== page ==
Once the buildings within the town could no longer handle the steadily growing population, houses were built outside the town’s walls. In the aforesaid drawing, the first “suburban” buildings can already be seen beneath the church.
After the Second World War
After Germany’s surrender in the Second World War, Schwarzenberg remained, for historically unclear reasons, unoccupied at first. On 11 May 1945, several antifascist Schwarzenberg citizens took the initiative of filling the resulting power vacuum. This episode lasted only until 25 June 1945 when Soviet troops marched in. In 1984, the writer Stefan Heym coined the term “Republic of Schwarzenberg” in his novel Schwarzenberg, which was based on the episode. A lively accumulation of legends is bound up with this time. In 2004, the writer Volker Braun also treated the topic.
- Evangelical Lutheran parish of St.-George
- Evangelical Methodist parish
- Catholic parish “Holy Family”
- Parish of the Church of Jesus Christ of Latter-day Saints
Development of population figures (from 1960, 31 December):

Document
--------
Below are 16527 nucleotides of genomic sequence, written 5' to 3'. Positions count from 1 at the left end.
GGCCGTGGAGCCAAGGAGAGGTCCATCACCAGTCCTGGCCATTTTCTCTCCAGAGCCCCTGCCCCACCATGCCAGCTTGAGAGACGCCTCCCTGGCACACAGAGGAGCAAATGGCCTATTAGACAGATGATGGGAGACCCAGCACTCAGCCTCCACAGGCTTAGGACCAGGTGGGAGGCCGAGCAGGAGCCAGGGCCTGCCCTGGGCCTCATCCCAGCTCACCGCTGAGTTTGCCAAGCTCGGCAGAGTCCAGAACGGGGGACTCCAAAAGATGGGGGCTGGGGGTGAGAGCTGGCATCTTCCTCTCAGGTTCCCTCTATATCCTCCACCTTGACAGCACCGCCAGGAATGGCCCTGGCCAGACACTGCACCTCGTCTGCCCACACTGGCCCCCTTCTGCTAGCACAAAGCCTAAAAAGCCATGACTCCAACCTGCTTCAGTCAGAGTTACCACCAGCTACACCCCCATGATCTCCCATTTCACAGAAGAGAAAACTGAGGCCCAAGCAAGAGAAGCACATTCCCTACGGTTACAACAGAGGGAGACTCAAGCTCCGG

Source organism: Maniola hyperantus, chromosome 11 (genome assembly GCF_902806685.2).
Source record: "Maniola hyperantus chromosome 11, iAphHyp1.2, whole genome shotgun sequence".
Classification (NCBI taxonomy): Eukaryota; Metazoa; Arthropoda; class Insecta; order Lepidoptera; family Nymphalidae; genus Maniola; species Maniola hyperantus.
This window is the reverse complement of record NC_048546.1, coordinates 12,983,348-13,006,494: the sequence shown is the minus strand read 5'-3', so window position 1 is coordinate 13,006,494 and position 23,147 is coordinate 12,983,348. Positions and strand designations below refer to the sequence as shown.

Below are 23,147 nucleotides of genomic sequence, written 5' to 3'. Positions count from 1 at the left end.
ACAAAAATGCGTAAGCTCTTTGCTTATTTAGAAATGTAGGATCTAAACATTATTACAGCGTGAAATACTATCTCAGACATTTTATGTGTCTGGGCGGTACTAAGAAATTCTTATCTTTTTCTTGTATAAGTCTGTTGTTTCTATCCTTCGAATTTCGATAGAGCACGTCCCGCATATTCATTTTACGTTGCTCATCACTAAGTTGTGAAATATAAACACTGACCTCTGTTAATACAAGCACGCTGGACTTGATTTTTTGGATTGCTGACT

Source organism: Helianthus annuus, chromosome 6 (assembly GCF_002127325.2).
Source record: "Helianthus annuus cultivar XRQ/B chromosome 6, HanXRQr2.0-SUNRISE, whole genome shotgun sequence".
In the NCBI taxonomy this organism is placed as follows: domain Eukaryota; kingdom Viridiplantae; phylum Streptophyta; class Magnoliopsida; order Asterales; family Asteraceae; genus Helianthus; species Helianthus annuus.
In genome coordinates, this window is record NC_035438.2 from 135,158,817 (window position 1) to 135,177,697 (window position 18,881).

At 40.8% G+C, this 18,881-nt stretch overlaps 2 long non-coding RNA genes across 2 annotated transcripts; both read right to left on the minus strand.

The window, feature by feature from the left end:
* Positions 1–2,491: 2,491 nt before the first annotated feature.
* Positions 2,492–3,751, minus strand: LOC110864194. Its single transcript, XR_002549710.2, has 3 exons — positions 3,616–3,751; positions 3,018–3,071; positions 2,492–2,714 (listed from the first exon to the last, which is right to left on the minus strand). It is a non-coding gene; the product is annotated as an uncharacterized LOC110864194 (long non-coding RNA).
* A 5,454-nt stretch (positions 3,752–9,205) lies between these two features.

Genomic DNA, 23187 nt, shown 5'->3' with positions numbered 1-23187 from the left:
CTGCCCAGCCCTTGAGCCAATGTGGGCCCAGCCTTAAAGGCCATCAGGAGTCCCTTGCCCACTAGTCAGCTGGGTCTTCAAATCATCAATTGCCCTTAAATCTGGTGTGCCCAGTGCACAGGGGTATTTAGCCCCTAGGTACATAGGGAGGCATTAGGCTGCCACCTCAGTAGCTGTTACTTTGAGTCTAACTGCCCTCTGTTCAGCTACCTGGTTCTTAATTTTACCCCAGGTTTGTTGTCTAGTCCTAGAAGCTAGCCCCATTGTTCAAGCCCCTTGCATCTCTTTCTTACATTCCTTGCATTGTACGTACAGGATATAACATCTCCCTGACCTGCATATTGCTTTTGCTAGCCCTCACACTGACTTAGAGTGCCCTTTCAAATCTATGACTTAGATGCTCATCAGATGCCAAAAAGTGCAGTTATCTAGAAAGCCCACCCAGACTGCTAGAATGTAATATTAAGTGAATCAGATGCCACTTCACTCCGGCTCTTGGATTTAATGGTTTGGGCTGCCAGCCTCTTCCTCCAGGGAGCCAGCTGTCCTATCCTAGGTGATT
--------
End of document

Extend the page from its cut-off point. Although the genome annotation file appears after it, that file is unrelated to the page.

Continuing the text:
1834 to 1950
1960 to 1998
1999 to 2004
2005 to 2006
- Source as of 1998: Statistisches Landesamt Sachsen
1 29 October
2 31 August
Heidrun Hiemer, the Oberbürgermeisterin of Schwarzenberg, was born in 1952. At the mayoral election on 10 June 2001 the CDU representative got 52.9% of the votes.
Coat of arms
Schwarzenberg’s arms show the dragon slayer Saint George, who according to legend is held to have taken on the lindworm at the Totenstein (“Dead Man’s Stone”), which was a lasting threat to the townsfolk. While fleeing from the figure, Saint George is said to have tried to leap across the river Schwarzwasser on his horse, landing on the Ottenstein on the other side. It is furthermore said that his horse’s horseshoe print may still be seen in the river even today.
Culture and sightseeing
Often called the "Pearl of the Erzgebirge", Schwarzenberg’s main attraction is its historic centre.
- Palace with museum
- St.-Georgen-Kirche (built between 1690 and 1699)